• P Harper

        😂😂😂 That’s hilarious! If only this were true! As many others have said, if it’s such a great job, why is there a shortage? Better yet, why aren YOU a teacher?



    • JJW

      Then why is there a documented shortage? It’s not the only profession that is experiencing a shortage of good employees but it’s the same story.

    • Future Michigan Teacher

      I am curious as to what job you are working that requires you to work year round with NO health care benefits. If I had to guess, I would say it’s one that you obtained without investing any time, money, or effort into post-secondary education. Teachers are professionals. If it wasn’t for a teacher who taught you to read and write way back when, you wouldn’t even be capable of articulating such illogical thoughts. In your line of work do you spend hours per day with future doctors, lawyers, and scientists? Do you create lesson plans and develop strategies to help students learn in the most efficient way? Do you use your own money to buy crayons and fruit snacks for kids who come to school unprepared or hungry? Have you ever taught a classroom of staring faces about perseverance, adversity, acceptance, and respect? Do you think you would be prepared in the case of a crisis: allergic reaction, choking, lockdown, seizure?Imagine being equipped to do all of these things for a living. Teaching IS a “real job”.

  • Bud

    Notice how everyone is talking about teachers or the “system”.
    I blame parents. Teachers are no longer allowed to discipline children, and when they do the parents sue the school instead of punishing THEIR child for misbehaving. One disruptive student in a class of 30 can make a teachers day a living Hell. Teachers are expected to not only teach reading, writing, arithmetic, etc., but also the difference between Right/Wrong, Morality, Respect Others – THINGS PARENTS SHOULD BE RESPONSIBLE FOR. If we had parents who BACKED THEIR CHILD’S TEACHERS – maybe teachers would feel like they weren’t in it alone.

  • steve

    If teachers were allowed to teach without worrying about political correctness, frivolous lawsuits, and trying to makeup for what often happens or doesn’t happen in the home, they might not be leaving like they are.

  • Vic

    What criteria is used to define the “very best ” teachers? And no, teachers do NOT have cushy jobs that include summers off, “paid” vacations, and short days.One time a new hire custodian stood up in a staff meeting and apologized to us. He said that he always made fun of what teachers do(nothing) He said that his eyes were opened when he saw”the hardest working people he had ever seen” He was in awe of what we accomplished daily. Thanks Gary!

  • Diane Bruder

    As a newly retired teacher I can tell you that the Republican way of paying the “BEST” teachers more, does not work. For one it pits one teacher against another. No one shares or helps each other for the benefit of the kids.Competition may work for industry to put out a better product, but we cannot equate kids, with products. when you work in industry you are given the same raw product to start.Every once in a while you may get a defective material and you can send it back. Not so with teaching. Kids are not products. They are people. Some come from middle income, some upper income, but some are broken. What do you do with the poor kids who are skipping school because their family is homeless? How do you get better scores when they are not there because their basic needs are not met? (Bloom’s Taxonomy…Look it up) Educating the poor is a different job. Until we address the poverty in our state, the Flint lead drinking water, teachers are going to have a hard time. Ever wonder what happens to a young infant or toddler brain exposed to lead? Snyder is to blame for that fiasco. Michiganders voted to overturn and oust Emergency Financial Matters and he usurped the will of the people and kept them anyway. Had he not kept EFM but listened to voters we NEVER would have had the Flint Water Crisis, a crisis that will affect families and the education community for years to come.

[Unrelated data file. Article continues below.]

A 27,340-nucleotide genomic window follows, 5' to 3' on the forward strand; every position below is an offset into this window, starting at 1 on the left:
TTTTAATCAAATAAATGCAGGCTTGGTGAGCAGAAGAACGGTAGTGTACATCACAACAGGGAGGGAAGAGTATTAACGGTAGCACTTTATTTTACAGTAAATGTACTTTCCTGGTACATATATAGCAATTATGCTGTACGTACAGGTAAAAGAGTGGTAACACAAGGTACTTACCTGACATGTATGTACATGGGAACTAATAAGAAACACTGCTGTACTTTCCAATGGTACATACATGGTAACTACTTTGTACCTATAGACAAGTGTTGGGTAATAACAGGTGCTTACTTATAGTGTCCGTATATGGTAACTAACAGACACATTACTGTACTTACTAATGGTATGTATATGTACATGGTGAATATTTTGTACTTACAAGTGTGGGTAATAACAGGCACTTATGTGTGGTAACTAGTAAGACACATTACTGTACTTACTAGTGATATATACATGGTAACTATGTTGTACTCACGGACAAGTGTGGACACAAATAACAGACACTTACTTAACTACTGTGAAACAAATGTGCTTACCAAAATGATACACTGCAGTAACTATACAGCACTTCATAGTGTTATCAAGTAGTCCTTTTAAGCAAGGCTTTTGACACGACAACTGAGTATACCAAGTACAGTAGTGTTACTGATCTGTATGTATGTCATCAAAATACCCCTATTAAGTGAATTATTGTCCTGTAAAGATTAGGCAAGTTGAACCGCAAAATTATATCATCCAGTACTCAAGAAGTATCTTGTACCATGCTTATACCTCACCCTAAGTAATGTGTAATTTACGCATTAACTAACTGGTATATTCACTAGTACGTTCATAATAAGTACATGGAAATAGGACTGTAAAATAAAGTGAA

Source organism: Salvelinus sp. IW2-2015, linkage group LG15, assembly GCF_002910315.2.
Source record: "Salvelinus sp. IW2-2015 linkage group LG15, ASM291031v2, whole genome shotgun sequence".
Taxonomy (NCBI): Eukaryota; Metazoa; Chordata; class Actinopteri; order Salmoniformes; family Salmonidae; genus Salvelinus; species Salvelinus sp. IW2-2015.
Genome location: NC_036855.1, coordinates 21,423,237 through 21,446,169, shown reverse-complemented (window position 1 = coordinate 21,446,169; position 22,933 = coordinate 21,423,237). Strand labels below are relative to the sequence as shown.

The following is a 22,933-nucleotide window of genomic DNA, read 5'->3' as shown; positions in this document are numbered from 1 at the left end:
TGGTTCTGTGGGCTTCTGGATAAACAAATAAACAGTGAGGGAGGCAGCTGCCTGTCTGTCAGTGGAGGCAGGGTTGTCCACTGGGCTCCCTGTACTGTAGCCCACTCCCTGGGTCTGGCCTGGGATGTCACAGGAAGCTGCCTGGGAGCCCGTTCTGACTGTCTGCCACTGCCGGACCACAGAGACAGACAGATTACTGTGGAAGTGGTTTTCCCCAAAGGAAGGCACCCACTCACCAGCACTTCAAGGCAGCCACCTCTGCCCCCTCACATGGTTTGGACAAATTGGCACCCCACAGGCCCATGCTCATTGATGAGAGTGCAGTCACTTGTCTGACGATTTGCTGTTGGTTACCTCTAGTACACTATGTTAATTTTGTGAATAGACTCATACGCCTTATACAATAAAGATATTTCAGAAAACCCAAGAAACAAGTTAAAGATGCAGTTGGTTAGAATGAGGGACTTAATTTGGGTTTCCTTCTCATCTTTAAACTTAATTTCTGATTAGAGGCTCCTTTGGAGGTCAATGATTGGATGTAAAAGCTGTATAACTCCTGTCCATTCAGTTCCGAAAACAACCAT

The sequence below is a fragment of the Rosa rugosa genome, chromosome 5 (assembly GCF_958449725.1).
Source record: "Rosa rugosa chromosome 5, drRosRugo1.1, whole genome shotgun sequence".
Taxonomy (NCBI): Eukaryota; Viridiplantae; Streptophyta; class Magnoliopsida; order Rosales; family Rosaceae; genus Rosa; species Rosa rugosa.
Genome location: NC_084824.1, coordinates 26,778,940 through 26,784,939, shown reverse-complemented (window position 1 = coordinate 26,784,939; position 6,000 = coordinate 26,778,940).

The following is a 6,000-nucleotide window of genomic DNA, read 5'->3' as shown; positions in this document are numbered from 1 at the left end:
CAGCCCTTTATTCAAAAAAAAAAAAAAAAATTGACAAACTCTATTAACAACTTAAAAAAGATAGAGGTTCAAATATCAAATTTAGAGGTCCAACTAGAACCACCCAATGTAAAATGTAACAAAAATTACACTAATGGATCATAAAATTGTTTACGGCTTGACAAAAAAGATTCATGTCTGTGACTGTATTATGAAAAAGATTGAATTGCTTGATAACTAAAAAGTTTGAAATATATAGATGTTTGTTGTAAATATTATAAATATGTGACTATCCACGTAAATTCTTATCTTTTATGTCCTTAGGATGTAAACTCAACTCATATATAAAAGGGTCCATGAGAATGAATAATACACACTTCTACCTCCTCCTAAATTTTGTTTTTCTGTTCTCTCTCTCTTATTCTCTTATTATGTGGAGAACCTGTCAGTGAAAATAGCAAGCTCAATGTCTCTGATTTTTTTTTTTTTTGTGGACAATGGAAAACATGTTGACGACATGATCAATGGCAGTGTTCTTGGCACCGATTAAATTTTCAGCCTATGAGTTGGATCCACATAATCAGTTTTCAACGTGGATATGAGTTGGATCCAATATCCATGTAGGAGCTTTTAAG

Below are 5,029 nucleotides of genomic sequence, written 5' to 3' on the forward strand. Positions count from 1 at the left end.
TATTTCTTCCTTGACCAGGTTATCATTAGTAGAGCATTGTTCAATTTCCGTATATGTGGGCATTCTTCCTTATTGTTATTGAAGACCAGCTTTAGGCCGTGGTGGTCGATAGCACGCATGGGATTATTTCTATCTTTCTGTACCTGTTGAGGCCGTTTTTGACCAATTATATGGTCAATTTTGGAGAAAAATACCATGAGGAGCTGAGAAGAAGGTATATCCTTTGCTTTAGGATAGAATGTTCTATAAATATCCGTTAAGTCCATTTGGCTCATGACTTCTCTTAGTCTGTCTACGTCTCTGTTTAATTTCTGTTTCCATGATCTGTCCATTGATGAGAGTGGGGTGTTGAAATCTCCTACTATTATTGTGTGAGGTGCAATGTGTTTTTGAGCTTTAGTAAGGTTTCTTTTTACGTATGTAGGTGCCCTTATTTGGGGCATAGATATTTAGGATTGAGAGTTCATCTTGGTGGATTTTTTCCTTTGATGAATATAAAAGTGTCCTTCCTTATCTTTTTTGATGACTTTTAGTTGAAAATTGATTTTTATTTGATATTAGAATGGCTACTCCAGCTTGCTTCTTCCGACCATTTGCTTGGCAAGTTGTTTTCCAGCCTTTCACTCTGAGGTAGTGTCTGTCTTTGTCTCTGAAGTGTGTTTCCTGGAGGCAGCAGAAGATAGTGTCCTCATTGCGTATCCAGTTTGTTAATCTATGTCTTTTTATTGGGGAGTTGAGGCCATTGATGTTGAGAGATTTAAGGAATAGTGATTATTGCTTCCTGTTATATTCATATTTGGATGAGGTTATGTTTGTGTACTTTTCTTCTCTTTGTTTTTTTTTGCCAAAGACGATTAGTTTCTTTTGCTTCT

• Deb Lawson

    NPR.org on March 16, 2018, published an article comparing teacher salaries throughout the nation. When adjusted for cost of living, Michigan teachers ranked number one in pay. This is based on the average teacher salary for 2016.

  • b

    “After 28 years of teaching at Waukazoo, Franken left education” Fails to mention got early buyout and retired with full benefits. My brother was a teach. What a joke. He was home every day before 3.

  • Richard

    10 hour days, youre really complaining about 10 hour days. How i wish i could complain about that short of a day… Teachers have longer breaks for lunch than most of the work force will ever have, and shorter days. Keep complaining and maybe you’ll have the same staffing ratios, lunch breaks, hours, and sick days.

    • Tom

      25 minutes. 25. I got a 30 minute break when I worked at Steelcase on the floor. I have friends who are engineers who get 90 minutes a day. Thanks for continuing to perpetuate the lies and myths.

  • George

    Privatize School and watch the quality increase. I’m sorry you have liberal teacher that spew their bull shit, it’s just short of TARDS teaching college.

  • Corey

    I’m a teacher in the midwest. I have a Master’s degree and have been teaching 16 yrs. I make $66k a yr. with a fully paid health insurance policy, along with a pension when I retire. I certainly ain’t complaining! Some folks believe that we’re paid for several months we’re not working…no, we’re paid for a contracted amount of time (approx. 9.5 months per yr.)., but paid over the course of 12 months.

  • Jim Beasley

    So you pay your babysitter $3.00 an hour. 25 kids times $3.00 per hour is $75.00/hr.
    Six hour day $75×6=$450 a day. 180 days of instruction $81,000.
    Pay up.
    Wait you want me to do this in the summer too. No problem. Just add 86 more days in that tab.
    So when your really ready for a job get your degree and get paid $40,000 less than a baby sitter.
    Teaching is not a job, it’s the future. YOUR children are worth it.

  • Bruce Bentley

    I taught school in Florida in the 90’s. You don’t go in the field to get rich, if that your goal you wasted your education.

  • John Bethell

    Every time you privatize you destroy a public system. We cut taxes on the wealthy and the business and you lose quality. When you think about it the businesses should pay for education that where their future workers are going to come from.

  • A bunch of money babies

    If Michigan teachers think they have it so bad. Tell them to come teach in Florida and the pay is Sooo much less. In it for the job and not the money. Otherwise they shouldn’t be teaching